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NASA astronaut Christopher Williams PhD '12 shares his excitement over the upcoming solar eclipse with Elizabeth Howell, noting he is most excited that the celestial event will provide unique views of the sun’s outer atmosphere. Williams previously conducted radio astronomy research and helped build the Murchison Widefield Array in Australia during his time at MIT. "It was an incredible experience, because I got to both work on the cosmology and the science behind that,” recalls Williams. 

The Daily Beast

Daily Beast reporter Meredith Bagby spotlights the life of Ron McNair PhD ’76 and his legacy as one of NASA’s first black astronauts. “Astronaut, saxophonist, and karate black belt Ron McNair overcame an impoverished childhood in segregated Lake City, South Carolina to earn a Ph.D. in physics from MIT and become one of NASA’s first Black astronauts,” writes Bagby. “Although Ron’s path to NASA was nearly derailed because of systematic racism and inequality, he found inspiration in the Black leaders around him and persevered.”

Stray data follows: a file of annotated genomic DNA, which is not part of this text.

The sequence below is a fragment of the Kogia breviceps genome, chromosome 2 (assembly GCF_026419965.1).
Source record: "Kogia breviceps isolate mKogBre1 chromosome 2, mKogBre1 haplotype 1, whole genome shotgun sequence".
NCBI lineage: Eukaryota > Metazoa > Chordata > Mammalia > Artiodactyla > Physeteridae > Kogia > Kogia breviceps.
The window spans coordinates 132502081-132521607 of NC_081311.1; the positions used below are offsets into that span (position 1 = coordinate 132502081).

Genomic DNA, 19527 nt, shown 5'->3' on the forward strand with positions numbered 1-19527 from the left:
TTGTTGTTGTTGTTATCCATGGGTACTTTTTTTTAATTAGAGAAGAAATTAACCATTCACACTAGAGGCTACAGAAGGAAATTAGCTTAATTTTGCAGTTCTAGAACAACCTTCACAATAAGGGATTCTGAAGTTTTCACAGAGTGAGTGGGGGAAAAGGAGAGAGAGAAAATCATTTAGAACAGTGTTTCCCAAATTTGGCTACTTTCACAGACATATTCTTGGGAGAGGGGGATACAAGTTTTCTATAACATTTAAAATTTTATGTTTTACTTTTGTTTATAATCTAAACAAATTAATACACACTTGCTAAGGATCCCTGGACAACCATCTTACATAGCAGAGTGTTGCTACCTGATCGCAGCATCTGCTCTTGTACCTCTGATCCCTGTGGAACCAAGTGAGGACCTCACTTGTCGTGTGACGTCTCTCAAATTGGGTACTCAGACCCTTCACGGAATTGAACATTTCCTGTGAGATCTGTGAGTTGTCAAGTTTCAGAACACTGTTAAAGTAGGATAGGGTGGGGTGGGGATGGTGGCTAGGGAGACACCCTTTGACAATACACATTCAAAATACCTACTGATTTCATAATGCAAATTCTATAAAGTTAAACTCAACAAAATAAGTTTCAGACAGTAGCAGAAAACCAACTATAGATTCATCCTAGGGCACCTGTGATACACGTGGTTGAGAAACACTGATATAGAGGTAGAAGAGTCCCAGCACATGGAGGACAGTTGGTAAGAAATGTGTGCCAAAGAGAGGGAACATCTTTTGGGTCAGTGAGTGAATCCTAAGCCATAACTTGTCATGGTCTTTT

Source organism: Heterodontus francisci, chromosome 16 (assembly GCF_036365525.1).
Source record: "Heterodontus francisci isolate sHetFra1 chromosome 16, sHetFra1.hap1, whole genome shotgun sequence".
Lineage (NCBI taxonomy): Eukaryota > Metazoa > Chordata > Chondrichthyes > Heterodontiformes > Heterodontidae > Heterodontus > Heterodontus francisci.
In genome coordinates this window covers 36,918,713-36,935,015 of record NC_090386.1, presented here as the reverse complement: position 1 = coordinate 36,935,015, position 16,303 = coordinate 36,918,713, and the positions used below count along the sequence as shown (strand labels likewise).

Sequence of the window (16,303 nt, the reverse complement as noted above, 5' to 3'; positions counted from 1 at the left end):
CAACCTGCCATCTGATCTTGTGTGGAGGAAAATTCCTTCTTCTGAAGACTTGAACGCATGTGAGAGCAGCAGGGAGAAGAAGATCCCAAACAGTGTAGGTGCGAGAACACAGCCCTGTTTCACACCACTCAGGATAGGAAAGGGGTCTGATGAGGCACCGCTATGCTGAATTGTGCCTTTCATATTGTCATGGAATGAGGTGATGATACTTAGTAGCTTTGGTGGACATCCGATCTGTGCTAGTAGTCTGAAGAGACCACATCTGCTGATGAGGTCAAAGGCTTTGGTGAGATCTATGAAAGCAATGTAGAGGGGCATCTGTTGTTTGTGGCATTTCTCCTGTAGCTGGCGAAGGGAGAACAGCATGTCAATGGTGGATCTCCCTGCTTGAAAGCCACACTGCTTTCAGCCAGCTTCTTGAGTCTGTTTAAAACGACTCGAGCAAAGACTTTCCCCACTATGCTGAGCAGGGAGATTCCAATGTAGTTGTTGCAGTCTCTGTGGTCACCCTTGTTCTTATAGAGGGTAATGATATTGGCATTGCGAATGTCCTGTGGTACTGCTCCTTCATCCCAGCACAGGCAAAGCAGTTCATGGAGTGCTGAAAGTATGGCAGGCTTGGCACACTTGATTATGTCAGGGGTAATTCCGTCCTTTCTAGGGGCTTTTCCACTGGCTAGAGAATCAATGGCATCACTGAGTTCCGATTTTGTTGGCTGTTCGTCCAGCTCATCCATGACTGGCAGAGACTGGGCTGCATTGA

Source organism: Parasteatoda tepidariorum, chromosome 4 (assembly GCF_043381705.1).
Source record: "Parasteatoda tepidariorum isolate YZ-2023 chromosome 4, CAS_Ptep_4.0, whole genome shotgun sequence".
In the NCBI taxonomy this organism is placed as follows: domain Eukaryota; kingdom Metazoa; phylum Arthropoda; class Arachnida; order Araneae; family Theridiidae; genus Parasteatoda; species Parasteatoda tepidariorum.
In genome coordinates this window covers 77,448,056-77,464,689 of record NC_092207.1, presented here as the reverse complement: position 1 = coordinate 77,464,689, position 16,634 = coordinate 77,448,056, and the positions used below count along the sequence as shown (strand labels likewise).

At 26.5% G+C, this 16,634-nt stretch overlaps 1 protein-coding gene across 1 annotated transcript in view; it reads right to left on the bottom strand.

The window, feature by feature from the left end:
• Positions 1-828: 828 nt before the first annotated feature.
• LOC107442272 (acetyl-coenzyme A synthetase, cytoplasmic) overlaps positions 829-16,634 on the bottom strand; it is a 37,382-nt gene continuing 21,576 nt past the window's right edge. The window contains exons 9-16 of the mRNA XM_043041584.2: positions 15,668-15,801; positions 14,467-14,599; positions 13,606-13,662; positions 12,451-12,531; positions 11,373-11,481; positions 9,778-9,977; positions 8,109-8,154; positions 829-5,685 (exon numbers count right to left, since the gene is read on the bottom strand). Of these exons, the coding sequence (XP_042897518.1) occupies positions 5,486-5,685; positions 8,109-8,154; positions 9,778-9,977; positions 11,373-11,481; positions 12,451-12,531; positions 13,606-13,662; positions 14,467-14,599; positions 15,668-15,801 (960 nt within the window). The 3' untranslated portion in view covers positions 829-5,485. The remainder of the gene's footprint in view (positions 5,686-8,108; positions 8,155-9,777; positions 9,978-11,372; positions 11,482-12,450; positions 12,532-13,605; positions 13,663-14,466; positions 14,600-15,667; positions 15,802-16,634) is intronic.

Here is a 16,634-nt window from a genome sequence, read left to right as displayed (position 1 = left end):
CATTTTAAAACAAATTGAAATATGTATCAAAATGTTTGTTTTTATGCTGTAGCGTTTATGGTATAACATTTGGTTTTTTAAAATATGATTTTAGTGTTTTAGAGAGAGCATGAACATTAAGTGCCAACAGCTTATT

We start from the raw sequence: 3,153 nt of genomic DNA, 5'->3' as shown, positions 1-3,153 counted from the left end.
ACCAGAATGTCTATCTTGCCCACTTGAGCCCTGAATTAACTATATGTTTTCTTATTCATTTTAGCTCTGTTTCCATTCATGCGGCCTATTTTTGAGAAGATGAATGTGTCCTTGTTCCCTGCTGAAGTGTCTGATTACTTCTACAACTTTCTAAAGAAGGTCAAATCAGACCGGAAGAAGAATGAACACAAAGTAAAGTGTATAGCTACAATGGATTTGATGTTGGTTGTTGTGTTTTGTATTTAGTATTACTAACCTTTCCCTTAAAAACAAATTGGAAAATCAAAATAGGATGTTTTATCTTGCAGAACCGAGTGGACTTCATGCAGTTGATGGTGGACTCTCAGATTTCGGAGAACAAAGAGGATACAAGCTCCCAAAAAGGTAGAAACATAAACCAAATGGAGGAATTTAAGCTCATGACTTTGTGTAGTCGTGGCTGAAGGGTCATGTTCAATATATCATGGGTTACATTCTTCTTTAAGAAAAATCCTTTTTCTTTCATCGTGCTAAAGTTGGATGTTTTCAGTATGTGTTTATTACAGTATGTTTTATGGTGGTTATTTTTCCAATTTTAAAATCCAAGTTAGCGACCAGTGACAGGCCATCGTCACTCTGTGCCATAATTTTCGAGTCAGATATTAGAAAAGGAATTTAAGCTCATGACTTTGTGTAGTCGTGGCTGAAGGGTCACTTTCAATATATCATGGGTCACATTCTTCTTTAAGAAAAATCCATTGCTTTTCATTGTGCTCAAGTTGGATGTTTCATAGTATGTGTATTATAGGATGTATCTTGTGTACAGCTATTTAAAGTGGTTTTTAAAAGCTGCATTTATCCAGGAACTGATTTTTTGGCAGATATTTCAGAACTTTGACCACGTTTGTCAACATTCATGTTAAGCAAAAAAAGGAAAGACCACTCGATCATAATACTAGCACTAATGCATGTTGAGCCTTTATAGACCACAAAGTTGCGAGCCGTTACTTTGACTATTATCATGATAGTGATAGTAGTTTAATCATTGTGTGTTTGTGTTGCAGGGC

Ronald McNair PhD ’76 was a part of NASA’s class of 1978, which was the first group of astronauts to include women, people of color, and scientists, reports Alexandra Witze for Nature. The class of 1978 “was a time of huge change for NASA,” writes Witze. “It was time for a new type of astronaut for a new type of spaceship.”

Popular Science

Popular Science reporter Tatyana Woodall writes that CSAIL researchers have developed electromagnetic bot blocks that can reconfigure into various shapes and could potentially help astronauts build in space. “The electromagnetic lining of the 3D printed frames allows cubes to seamlessly attract, repel, or even turn themselves off,” writes Wood. “One cube takes a little over an hour to make, and only costs 60 cents.”